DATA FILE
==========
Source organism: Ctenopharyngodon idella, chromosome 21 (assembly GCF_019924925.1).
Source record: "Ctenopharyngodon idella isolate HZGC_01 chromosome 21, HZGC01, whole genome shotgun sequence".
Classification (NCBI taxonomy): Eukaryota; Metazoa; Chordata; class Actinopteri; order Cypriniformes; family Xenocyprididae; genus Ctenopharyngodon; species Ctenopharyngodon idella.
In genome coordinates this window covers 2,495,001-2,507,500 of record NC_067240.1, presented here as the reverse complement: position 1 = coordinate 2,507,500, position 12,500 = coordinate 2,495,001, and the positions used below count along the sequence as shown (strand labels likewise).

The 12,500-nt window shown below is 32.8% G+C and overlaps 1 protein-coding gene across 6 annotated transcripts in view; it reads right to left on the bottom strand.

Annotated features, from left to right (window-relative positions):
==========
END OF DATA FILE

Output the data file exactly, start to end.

Source organism: Ctenopharyngodon idella, chromosome 21 (assembly GCF_019924925.1).
Source record: "Ctenopharyngodon idella isolate HZGC_01 chromosome 21, HZGC01, whole genome shotgun sequence".
Classification (NCBI taxonomy): Eukaryota; Metazoa; Chordata; class Actinopteri; order Cypriniformes; family Xenocyprididae; genus Ctenopharyngodon; species Ctenopharyngodon idella.
In genome coordinates this window covers 2,495,001-2,507,500 of record NC_067240.1, presented here as the reverse complement: position 1 = coordinate 2,507,500, position 12,500 = coordinate 2,495,001, and the positions used below count along the sequence as shown (strand labels likewise).

The 12,500-nt window shown below is 32.8% G+C and overlaps 1 protein-coding gene across 6 annotated transcripts in view; it reads right to left on the bottom strand.

Annotated features, from left to right (window-relative positions):